What needs to change so that bicyclists are safer on the roads in Scott's opinion?
- More legislation needs to be passed to protect bicyclists and their rights.
- Governments need to make the investment to improve roads for bicyclists.
- Drivers need to be more patient around bicyclists. Our culture is impatient.
The entire experience has left Scott fearful and has him thinking about switching from road to gravel biking. He wants to know where Ian is at all times now. He and his family will move on from this experience, but he does have a message to insurance companies. “Just do the right thing!”
Guest Blog post by I-Ling Thompson, Bike Ambassador
Just shy of two years ago, we decided to move from the trail mecca of Golden, Colo. (complete with across-the-street trail access) to Denver. While I loved having trail access out my front door, I found climbing in a car to go anywhere exhausting and tough on my carbon consciousness. We found a darling, yet woefully dated bungalow in West Highland that offered a #ridemoredriveless daily lifestyle, shaved my daily commute to 15 minutes by bicycle, and served up plenty of renovation projects to keep us busy.
Our first year was hard – city life was dramatically different than rural Golden. The parking hassles, the noise, pavement everywhere…despite my best intentions to ride everywhere, I found the adjustment to city life difficult and old car habits were hard to break. Add to that my work and travel schedule kept me off the saddle and behind a desk more than ever…the days of carefree riding, simply opening my garage door to roll out on canyon roads or dirt felt foreign and beyond distant.
Interestingly, I found a daily dose of sanity by reaching for my bike to make that 15-minute commute to work. I chose between bikes lanes, bike paths and neighborhoods roads to pedal out the day before and behind me. And despite traveling upwards of three weeks a month, I strapped on my helmet to commute 96 times. The simplicity of grabbing my bike to go to work, dinner or the grocery store is indescribable. My commute became my joy and the system of bike paths around Denver, my new stomping grounds. I finally invested in a cruiser bike, complete with rechargeable lights, a rear wheel lock, fenders, a basket and a grocery getter pannier. The neighborhood was an old friend now, and I knew it’s streets. It wasn’t the foothills of Golden, but it was pretty awesome.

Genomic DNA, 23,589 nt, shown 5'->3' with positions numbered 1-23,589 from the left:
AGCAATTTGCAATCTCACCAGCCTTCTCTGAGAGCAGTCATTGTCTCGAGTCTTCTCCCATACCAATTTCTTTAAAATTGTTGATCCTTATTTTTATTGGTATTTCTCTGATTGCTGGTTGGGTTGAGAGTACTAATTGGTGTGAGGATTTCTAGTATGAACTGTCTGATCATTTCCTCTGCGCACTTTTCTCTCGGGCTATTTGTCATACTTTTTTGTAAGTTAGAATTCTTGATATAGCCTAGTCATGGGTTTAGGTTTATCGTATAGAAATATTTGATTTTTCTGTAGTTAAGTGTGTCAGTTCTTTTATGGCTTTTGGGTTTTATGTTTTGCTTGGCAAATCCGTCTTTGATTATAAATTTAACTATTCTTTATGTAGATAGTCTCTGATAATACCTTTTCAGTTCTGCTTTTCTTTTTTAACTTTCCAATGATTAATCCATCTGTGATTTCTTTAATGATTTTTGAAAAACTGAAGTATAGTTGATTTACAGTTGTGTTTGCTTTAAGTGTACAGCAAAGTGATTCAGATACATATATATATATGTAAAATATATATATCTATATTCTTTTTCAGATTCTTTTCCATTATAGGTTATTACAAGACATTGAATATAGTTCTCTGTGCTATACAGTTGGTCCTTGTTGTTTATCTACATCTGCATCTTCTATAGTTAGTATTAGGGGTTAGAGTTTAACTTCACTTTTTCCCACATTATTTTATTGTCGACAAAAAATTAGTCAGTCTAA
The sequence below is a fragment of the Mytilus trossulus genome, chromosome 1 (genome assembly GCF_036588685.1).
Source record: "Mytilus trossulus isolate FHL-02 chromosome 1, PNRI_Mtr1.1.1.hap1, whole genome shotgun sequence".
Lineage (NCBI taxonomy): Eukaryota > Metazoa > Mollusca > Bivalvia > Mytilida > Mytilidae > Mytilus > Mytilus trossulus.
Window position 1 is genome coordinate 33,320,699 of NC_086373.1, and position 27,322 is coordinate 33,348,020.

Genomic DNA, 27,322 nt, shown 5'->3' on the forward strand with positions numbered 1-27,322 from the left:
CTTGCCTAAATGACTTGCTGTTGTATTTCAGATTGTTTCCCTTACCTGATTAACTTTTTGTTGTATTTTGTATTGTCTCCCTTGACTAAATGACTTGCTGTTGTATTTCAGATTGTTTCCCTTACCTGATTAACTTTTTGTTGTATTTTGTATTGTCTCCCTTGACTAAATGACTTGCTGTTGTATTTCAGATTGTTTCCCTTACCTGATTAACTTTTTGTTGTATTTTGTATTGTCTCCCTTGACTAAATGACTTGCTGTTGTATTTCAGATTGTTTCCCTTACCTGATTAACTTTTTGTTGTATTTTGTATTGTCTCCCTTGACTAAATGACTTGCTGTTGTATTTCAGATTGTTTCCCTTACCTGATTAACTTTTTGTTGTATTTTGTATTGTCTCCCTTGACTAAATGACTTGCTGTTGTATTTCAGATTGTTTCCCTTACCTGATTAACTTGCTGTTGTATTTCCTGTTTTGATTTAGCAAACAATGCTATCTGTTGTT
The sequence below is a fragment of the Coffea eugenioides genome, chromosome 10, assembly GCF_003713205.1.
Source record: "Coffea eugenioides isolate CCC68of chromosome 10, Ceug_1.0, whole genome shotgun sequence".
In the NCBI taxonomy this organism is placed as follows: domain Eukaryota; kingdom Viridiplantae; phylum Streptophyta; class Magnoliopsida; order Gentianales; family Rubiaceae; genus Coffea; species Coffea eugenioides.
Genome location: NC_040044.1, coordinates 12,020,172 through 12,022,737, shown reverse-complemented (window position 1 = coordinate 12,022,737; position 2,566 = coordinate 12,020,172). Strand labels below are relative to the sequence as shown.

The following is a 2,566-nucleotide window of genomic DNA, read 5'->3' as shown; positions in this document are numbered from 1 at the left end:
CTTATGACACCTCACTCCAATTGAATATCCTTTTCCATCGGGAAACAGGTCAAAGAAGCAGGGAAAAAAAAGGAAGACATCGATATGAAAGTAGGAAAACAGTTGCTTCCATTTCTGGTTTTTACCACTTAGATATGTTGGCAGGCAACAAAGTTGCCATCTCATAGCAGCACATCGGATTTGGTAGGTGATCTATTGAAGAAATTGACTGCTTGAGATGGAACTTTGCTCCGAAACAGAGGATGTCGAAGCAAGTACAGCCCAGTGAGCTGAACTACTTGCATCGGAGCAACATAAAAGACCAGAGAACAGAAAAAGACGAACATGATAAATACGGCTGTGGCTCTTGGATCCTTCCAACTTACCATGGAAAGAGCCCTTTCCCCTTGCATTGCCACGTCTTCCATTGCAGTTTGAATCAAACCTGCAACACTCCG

When my second spring rolled around, the quiet streets of West Highland blossomed into an entirely new neighborhood. My morning commutes were fragrant with spring flowers, and train of commuters on my route home brought familiar comfort when my days ran into darkness. I was now going days without moving my car. I added Lyft, walking and begging rides from hubby to my commute mix.
Even bigger this year, my hubby and I took our first cycling vacation. Rather than rent a car, we explored Norway by bike for eight days. The experience of riding our bikes in a foreign country, along quiet roads and boarding ferries to cross a fjord was indescribable. Sitting in a fruit stand to have lunch before pedaling to the next town...pure joy.
I also found peace with merging my professional job + commuting. I don’t have a shower at work, so the struggle with hair + sweat management + outfit selection is real. I embraced the side ponytail to make my new post-helmet hair manageable and slowed my pace to avoid glistening. I tested my “professional” wardrobe and found that most everything was bike-friendliness for the time/distance required for my commute. Despite my crazy travel schedule, I managed 92 commutes and 331 rather stylish miles by bike, if I do say so!
If 2017 taught me anything, it’s that a commuter mindset happens in small, every day actions, not just the bold ones. I'm so grateful for my commuter team..this team is comprised of women from all backgrounds...medical, executives, lawyers, nonprofit leaders, small business owners and mathematicians. Despite their full schedules, these ladies stay committed to the bike commuter lifestyles they want to lead and remind me of the possibilities, joy and experiences to be had by bike. It would be very hard to trade in this lifestyle, given the freedom and hours of car-free life I’ve taken back.
So here's to 2018! I'm ready for the adventures you have in store!